Picture of UK Houses of Parliament

Leading national thinking on politics, government & public policy through Open Access research

Strathprints makes available scholarly Open Access content by researchers in the School of Government & Public Policy, based within the Faculty of Humanities & Social Sciences.

Research here is 1st in Scotland for research intensity and spans a wide range of domains. The Department of Politics demonstrates expertise in understanding parties, elections and public opinion, with additional emphases on political economy, institutions and international relations. This international angle is reflected in the European Policies Research Centre (EPRC) which conducts comparative research on public policy. Meanwhile, the Centre for Energy Policy provides independent expertise on energy, working across multidisciplinary groups to shape policy for a low carbon economy.

Explore the Open Access research of the School of Government & Public Policy. Or explore all of Strathclyde's Open Access research...

Classroom-based physical activity and sedentary behavior interventions in adolescents : a systematic review and meta-analysis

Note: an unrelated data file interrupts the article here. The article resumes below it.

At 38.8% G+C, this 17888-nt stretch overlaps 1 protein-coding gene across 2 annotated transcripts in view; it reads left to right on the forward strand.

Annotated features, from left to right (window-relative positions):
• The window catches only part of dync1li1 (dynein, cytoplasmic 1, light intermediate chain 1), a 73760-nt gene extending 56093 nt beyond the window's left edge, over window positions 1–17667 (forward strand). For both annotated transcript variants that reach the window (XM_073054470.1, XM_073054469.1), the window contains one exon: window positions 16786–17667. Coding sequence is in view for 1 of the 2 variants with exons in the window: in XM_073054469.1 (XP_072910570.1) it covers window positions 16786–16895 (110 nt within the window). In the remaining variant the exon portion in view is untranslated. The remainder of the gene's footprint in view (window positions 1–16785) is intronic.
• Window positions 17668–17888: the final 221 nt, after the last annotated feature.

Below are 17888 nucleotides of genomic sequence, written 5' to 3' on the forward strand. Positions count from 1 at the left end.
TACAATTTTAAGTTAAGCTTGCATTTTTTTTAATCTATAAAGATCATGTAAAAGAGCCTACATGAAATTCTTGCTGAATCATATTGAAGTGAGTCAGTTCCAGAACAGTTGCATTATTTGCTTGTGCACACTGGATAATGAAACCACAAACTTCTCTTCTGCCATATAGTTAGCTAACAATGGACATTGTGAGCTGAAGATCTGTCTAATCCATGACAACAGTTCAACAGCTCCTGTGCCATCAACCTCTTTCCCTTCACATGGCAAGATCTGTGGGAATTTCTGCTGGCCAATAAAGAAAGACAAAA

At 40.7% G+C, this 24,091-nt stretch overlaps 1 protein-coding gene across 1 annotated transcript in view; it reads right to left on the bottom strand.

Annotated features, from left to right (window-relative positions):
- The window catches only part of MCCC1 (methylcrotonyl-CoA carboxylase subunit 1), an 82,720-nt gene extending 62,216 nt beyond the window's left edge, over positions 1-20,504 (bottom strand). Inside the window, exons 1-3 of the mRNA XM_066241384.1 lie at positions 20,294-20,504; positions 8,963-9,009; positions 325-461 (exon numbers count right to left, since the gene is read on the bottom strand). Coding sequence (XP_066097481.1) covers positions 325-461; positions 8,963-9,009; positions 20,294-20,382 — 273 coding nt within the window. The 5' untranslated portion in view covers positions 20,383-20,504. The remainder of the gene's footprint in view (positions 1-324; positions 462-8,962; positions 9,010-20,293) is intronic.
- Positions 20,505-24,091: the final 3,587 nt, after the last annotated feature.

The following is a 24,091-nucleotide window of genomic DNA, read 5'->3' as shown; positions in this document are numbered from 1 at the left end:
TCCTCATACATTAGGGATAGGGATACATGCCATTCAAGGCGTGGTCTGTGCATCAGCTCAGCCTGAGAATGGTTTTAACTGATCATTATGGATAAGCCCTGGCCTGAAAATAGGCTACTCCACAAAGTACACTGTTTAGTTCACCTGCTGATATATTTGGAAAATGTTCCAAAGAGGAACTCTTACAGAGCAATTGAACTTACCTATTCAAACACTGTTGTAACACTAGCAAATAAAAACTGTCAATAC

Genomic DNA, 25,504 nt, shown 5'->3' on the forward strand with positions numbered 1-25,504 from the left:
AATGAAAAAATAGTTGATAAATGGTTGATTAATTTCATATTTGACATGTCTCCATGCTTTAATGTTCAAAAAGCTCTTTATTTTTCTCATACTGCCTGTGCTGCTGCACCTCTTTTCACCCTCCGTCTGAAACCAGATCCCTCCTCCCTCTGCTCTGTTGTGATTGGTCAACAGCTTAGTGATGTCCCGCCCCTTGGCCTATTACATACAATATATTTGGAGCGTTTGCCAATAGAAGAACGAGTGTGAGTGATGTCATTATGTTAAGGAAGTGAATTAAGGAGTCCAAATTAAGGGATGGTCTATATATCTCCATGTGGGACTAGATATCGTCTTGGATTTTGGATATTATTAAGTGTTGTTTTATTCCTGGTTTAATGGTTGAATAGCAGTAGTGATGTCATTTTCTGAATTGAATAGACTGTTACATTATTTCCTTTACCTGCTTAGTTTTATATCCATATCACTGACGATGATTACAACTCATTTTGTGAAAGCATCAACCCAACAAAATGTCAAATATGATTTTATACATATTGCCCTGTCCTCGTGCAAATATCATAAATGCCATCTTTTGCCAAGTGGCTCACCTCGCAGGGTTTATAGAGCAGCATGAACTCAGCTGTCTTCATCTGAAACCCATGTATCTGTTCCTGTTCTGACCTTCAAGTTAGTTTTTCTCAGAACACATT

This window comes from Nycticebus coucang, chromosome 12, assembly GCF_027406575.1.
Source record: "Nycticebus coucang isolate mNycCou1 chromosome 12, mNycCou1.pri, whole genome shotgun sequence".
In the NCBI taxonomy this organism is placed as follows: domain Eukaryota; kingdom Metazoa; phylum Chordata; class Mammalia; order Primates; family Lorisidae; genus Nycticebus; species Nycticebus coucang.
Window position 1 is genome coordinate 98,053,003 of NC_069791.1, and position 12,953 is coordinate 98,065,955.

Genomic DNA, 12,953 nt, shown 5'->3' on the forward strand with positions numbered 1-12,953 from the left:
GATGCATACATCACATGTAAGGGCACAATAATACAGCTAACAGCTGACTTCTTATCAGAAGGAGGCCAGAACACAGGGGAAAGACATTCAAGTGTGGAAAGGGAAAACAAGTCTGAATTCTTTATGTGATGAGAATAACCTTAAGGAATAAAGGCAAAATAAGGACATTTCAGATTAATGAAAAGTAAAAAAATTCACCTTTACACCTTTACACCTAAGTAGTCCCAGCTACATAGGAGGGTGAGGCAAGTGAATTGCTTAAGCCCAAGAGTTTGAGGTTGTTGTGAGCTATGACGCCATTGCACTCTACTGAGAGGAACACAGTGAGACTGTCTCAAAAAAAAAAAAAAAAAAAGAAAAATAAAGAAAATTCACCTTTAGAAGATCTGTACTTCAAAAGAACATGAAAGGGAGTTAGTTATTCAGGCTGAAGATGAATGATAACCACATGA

McMichan, Lauren and Gibson, Ann-Marie and Rowe, David A. (2017) Classroom-based physical activity and sedentary behavior interventions in adolescents : a systematic review and meta-analysis. Journal of Physical Activity and Health. ISSN 1543-3080 (In Press)

[img]
Preview
Text (McMichan-etal-JPAH-2017-Classroom-based-physical-activity-and-sedentary)
McMichan_etal_JPAH_2017_Classroom_based_physical_activity_and_sedentary.pdf
Accepted Author Manuscript

Download (645kB)| Preview

    Abstract

    Background: It is reported that 81% of adolescents are insufficiently active. Schools play a pivotal role in promoting physical activity (PA) and reducing sedentary behavior (SB). The aim of this systematic review and meta-analysis was to evaluate classroom-based PA and SB interventions in adolescents. Methods: A search strategy was developed using the PICOS framework. Articles were screened using strict inclusion criteria. Study quality was assessed using the Effective Public Health Practice Project quality assessment tool ( http://www.ephpp.ca/tools.html ). Outcome data for preintervention and postintervention were extracted, and effect sizes were calculated using Cohen’s d. Results: The strategy yielded 7574 potentially relevant articles. Nine studies were included for review. Study quality was rated as strong for 1 study, moderate for 5 studies, and weak for 3 studies. Five studies were included for meta-analyses, which suggested that the classroom-based interventions had a nonsignificant effect on PA (P=.55, d=0.05) and a small, nonsignificant effect on SB ( P=.16, d=−0.11). Conclusion: Only 9 relevant studies were found, and the effectiveness of the classroom-based PA and SB interventions varied. Based on limited empirical studies, there is not enough evidence to determine the most effective classroom-based methodology to increase PA and SB.